I was introduced to Facebook a few years ago at a faculty retreat. A residential life educator at Messiah College gave a presentation on this social networking site and encouraged faculty to sign-up. We were told it was a means of connecting with students and, more importantly, understanding their culture.
It did not take me long to sign up. I was very curious. There seemed to be a whole Internet community out there that I was missing. I have now been “on Facebook” for a little over a year and have 99 “friends.” At the encouragement of a family member, I even started a Facebook page to help promote my book, The Way of Improvement Leads Home. I am proud to say that the “Philip Vickers Fithian Fan Club” now has 46 members! (Feel free to join the club, whether you have read the book or not!). In the last year my brothers, sister, aunts, mother, and several Messiah College colleagues have joined Facebook. (Our college president even has a page). I have even had “Facebook chats” with my brother whenever we are both on-line together. Some of my friends and colleagues no longer send me e-mails, preferring to just send a Facebook note or write on my “wall.”
Every now and then I run across an essay that is critical of Facebook. For example, Christine Rosen has an excellent piece connecting social networking sites such as Facebook with what she calls “The New Narcissism.” I agree with Rosen. Self-promotion and self-expression is at the heart of the Facebook experience. Moreover, Facebook should be no substitute for real, face-to-face community. I have a few “Facebook friends” who I may pass in the hallway or sidewalk on campus and not even acknowledge with a “hello” because I would not recognize them in a public setting. I have students who “friend” me on Facebook who have never spoken to me, but perhaps have sat quietly in one of my large lecture classes–probably in the back row. As a critic of on-line education and a champion of local, face-to-face communities–Wendell Berry style– I hesitated before I joined Facebook. In fact, one of my former students was somewhat shocked to find that I had joined. As it turned out, my decision to join the Facebook community may have been influential in his decision to join as well. I often wonder if I corrupted him!
Facebook is no replacement for “real community,” but I have found it helpful to stay in touch with friends and family members who live far away. The more the professional middle-class in America embraces geographical mobility the more social networking sites such as Facebook have some purpose. While I seldom use Facebook to network with students or local friends, I do use it to keep up with those who I do not see on a regular basis.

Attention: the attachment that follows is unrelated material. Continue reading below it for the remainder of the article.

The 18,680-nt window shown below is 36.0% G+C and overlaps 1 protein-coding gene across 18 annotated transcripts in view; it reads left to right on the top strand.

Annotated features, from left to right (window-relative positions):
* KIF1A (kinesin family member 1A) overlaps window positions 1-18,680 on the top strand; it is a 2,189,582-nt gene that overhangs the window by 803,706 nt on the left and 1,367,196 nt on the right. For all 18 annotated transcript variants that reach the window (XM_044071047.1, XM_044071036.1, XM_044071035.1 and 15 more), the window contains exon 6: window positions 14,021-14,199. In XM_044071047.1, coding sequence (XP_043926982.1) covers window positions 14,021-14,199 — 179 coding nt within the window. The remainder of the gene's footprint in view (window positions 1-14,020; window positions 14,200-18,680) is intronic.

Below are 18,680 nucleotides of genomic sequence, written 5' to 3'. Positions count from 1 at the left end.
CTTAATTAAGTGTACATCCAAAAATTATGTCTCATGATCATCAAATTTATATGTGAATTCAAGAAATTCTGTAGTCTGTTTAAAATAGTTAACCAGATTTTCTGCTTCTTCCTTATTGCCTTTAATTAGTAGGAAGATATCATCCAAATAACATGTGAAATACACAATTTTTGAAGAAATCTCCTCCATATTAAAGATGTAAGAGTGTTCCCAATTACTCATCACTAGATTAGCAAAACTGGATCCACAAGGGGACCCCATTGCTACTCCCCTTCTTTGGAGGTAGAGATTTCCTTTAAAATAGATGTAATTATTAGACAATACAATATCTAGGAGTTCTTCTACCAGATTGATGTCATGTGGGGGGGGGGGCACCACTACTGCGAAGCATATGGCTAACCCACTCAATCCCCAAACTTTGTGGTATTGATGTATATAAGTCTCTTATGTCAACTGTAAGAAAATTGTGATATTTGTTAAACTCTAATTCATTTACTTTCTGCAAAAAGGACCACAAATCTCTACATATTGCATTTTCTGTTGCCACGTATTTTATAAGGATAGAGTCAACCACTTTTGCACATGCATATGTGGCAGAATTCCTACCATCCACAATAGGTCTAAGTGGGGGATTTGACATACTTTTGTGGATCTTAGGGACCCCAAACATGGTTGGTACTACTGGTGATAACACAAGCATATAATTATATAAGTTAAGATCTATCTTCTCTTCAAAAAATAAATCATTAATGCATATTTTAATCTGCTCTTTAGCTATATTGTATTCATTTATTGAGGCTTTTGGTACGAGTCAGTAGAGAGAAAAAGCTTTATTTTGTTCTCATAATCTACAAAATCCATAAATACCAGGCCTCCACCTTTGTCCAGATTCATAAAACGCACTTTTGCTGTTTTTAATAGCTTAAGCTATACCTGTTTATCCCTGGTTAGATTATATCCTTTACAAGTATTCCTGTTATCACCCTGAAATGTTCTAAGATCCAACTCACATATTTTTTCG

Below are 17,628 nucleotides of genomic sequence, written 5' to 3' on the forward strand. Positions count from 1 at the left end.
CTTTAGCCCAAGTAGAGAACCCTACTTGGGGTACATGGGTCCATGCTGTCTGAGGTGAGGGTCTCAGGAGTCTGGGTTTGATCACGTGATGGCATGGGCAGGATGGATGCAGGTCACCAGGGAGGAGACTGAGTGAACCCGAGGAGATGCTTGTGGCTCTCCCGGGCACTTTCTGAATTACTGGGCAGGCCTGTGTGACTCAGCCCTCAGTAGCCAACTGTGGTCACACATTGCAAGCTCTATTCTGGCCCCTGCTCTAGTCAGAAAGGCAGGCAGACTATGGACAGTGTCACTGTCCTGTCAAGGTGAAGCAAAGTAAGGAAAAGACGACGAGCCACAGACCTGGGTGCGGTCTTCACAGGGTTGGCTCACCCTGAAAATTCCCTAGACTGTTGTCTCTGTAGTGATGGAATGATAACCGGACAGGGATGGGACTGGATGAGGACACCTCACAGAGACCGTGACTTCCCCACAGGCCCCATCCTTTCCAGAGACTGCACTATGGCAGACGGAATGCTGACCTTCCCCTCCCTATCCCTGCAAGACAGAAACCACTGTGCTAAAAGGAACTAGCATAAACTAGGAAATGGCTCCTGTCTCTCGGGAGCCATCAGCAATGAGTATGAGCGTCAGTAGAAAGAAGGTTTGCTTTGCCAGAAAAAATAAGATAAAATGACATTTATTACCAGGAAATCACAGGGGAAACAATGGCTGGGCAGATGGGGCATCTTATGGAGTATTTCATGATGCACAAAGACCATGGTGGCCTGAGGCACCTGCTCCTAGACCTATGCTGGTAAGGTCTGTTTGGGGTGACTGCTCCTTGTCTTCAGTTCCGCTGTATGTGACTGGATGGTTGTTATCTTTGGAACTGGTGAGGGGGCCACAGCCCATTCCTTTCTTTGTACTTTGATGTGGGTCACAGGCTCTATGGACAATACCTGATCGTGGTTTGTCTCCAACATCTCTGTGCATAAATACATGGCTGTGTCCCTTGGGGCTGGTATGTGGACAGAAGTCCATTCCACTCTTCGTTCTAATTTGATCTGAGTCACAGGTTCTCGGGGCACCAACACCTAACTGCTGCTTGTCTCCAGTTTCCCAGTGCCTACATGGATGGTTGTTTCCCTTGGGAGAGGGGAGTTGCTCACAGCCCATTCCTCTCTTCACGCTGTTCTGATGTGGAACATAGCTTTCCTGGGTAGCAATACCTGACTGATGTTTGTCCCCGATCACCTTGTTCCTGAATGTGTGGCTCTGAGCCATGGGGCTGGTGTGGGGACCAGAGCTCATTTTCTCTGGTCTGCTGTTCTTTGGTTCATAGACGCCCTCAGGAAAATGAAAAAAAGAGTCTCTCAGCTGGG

I tend to use Facebook a bit differently than my students. I was thus struck by Tunku Varadarajan recent article in Forbes. Varadarajan discusses the differences between the way forty-somethings and college students utilize this social networking service. Here is a snippet:
The more I thought about this, the more I realized that I belong to a cohort–the 40-somethings–that has a peculiar relationship with Facebook. It is a cohort that is entirely comfortable with computers, but which also has a memory of the courtesies and languor of the pre-computer age. We read a lot online, but also have newspapers delivered to our homes. We write e-mail as if we were born with the skill to do so, yet we wrote letters by hand until we were well into our 30s.
We don’t take Facebook for granted the way our children do, with their unthinking postings on each others’ walls, their casual use of the F-word on what is effectively a quasi-public forum, their postings of their own photographs in varying states of sobriety and decency. Facebook is a forum that we wish we’d had when we were much younger; so now that we have it in our 40s, we treat it with a certain self-conscious formality, a calibrated theatricality. When we update our status, we don’t just toss off the update with a casual hack-hack-hack of the keyboard; we think before we type, pondering the effect of the status update on its potential readers, and pondering, also, its impact on our image. This is solipsistic, yes; but it is also consciously gregarious–or, better, consciously non-misanthropic.
I could not agree more. I have entered into the Facebook world with a certain degree of caution. I seldom write on the “walls” of my “friends.” I only allow my “friends” to see my page. I seldom “friend” people and do not accept a friendship request from someone who I have not met face-to-face. All of this, of course, has a lot to do with my position as a college faculty member. I want to connect with students, but I also want to keep a healthy separation from their world. (If I was a college student I would probably think it was strange if my professor was “friending” me on Facebook).
Some of my students may not understand my hesitancy when it comes to engaging the Facebook world. That is the way I like it.